The trip should take about 2:15, and your Cirrus is certainly well equipped, with a Garmin G1000 glass cockpit, SiriusXM datalink weather, TKS deice system, and a good autopilot. Proposed departure time is 2130Z (5:30pm local). Read the weather report below, then add a comment and tell us whether it’s a go or a no-go for you.

Overview

The radar image in ForeFlight shows plenty of rain and thunderstorms, both in eastern Florida and in a large area over Alabama and the Florida Panhandle.

The surface analysis is pretty quiet in the region, with no major fronts or low pressure systems.

Forecasts

The prognostic charts suggest conditions won’t change much over the next 36 hours. The 00Z chart shows widespread showers and storms, although mostly the lighter green “Chance” markings.

Tomorrow morning shows a gap in the rain in Georgia, but it’s still an active map in Florida and Alabama.

There are no AIRMETs for turbulence or IFR conditions in the area, and the freezing level today is above 15,000 so icing is not a concern.

However, there are plenty of convective SIGMETs along your route.

Radar

As usual in the summertime, thunderstorms are the major threat today. That means it’s time to review the radar image in more detail. Start with the regional NEXRAD view.

Next, it’s worth exploring the ForeFlight radar image in more detail. In particular, the area in north Florida appears to show a gap, but it’s not a guarantee.

Closer to your departure, it looks like the worst weather has moved off to the southeast, but some lingering showers still show up.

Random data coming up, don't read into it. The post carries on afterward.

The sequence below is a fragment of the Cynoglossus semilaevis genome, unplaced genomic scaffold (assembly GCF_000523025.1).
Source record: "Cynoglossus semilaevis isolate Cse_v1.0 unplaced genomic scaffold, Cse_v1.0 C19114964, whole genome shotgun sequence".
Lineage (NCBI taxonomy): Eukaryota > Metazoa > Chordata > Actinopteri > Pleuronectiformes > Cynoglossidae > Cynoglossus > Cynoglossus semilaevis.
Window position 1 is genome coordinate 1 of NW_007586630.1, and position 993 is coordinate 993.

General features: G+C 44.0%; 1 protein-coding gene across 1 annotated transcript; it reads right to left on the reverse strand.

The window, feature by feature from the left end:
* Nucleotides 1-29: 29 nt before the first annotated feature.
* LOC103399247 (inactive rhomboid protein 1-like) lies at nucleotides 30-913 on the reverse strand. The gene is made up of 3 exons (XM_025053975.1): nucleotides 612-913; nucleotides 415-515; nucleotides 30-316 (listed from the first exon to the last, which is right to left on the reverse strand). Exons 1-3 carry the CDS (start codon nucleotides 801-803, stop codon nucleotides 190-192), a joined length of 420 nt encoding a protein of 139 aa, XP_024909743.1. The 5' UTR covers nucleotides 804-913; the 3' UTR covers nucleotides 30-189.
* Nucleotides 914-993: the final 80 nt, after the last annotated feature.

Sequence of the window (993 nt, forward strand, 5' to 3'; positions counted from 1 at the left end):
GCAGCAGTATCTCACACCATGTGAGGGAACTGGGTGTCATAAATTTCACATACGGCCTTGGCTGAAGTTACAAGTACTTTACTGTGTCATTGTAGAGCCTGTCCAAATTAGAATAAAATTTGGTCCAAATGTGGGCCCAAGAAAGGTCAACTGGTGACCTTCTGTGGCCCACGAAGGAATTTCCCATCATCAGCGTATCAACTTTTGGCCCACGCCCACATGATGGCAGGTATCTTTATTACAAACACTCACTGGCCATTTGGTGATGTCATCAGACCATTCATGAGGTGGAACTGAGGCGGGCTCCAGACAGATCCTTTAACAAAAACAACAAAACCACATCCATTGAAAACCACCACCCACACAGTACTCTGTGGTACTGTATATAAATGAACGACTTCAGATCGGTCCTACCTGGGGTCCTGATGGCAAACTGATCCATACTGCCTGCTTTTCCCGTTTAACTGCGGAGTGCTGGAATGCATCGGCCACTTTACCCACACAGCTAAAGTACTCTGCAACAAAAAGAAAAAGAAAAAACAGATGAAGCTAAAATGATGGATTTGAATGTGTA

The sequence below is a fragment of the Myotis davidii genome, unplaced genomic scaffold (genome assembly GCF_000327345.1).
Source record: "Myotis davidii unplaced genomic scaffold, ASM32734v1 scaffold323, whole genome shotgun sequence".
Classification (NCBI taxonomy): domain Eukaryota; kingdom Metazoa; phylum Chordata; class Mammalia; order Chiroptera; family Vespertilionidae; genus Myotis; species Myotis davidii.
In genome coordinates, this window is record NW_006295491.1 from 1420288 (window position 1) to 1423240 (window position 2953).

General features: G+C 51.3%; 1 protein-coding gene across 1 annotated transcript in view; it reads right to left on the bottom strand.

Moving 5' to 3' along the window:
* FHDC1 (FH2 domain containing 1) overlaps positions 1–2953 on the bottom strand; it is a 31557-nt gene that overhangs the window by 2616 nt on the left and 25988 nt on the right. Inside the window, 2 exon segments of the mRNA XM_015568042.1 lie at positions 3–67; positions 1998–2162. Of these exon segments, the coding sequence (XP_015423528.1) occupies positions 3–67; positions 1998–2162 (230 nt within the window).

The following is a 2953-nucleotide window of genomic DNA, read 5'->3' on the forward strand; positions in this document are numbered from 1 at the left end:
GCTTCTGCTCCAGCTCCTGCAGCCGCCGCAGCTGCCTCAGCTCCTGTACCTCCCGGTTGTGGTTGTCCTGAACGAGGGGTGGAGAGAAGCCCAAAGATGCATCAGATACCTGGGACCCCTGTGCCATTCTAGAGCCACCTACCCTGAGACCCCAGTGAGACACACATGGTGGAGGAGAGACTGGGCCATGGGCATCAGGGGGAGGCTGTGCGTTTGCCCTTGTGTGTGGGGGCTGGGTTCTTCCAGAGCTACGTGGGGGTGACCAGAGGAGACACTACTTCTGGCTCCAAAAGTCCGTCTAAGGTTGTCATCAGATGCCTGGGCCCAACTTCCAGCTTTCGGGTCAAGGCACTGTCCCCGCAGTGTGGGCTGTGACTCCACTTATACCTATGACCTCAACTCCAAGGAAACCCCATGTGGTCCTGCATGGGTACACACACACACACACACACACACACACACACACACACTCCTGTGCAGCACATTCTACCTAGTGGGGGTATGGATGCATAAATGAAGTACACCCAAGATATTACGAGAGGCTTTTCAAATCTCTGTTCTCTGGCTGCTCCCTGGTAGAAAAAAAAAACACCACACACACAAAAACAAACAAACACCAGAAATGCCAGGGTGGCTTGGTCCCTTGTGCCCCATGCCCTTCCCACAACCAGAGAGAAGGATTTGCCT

This might be a day to compare composite radar reflectivity (above) with base reflectivity (below). This suggests most of the rain around Sarasota is not reaching the ground.

Satellite

This is probably a day where staying out of clouds as much as possible is a good idea. That means looking at the satellite imagery. Start with the infrared satellite layer in ForeFlight. As expected, this shows serious convection near Sarasota and west of your route, but relatively lower clouds in northern Florida.

The visible satellite images can give you a more detailed look at areas of building cumulus. Here’s the view of Florida.

And here’s the view further north.

One last tool that’s helpful is the cloud forecast chart. This shows that the tops in northern Florida will probably be above your airplane’s service ceiling.

Text weather

Finally, a look at departure and destination weather is always a good idea. Sarasota is reporting VFR conditions, but thunderstorms around. The notes show the lightning is east and southeast, suggesting the storms may be moving out.

Weather in Atlanta is excellent and forecast to stay that way, except for some potential CBs that are forecast to be gone by the time you arrive.

Decision time

It’s time to make the call. On the plus side, the weather at your departure and destination is good and forecast to stay that way. Your airplane is capable and well-equipped, there is a large break in the rain just east of your route, and you can complete the flight in daylight. On the minus side, there is a lot of convective weather around, including near your departure airport, and it’s a hot summer afternoon so things may continue to build. And of course you’re flying a piston airplane, so going to FL390 is not an option!

Are you flying the trip or canceling? Add a comment below.